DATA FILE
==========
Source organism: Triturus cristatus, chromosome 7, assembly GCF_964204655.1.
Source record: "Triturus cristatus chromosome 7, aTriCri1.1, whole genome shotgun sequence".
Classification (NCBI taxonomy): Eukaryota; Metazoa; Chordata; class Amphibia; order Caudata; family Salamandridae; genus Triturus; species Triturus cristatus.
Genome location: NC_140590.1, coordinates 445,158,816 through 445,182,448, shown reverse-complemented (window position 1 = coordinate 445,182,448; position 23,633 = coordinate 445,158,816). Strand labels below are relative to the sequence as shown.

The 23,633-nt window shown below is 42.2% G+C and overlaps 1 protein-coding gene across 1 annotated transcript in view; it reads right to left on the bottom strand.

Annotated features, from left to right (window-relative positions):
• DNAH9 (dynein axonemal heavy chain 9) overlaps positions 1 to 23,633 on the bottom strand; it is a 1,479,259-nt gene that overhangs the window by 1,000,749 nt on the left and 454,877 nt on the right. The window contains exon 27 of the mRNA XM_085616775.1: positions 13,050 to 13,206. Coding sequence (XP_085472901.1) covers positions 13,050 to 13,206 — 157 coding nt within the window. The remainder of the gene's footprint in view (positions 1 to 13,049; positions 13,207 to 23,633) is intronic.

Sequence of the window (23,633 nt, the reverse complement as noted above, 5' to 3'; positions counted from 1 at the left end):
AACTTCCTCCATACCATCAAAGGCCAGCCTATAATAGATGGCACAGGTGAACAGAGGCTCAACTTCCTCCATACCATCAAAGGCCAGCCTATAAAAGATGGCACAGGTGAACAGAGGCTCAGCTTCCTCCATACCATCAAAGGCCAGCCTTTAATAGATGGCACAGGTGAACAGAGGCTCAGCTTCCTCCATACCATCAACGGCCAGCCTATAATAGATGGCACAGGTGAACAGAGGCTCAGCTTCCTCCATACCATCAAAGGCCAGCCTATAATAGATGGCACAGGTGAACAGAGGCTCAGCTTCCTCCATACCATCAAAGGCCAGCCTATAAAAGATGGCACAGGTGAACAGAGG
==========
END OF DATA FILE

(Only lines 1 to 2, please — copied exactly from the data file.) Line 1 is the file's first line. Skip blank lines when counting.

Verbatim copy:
Source organism: Triturus cristatus, chromosome 7, assembly GCF_964204655.1.
Source record: "Triturus cristatus chromosome 7, aTriCri1.1, whole genome shotgun sequence".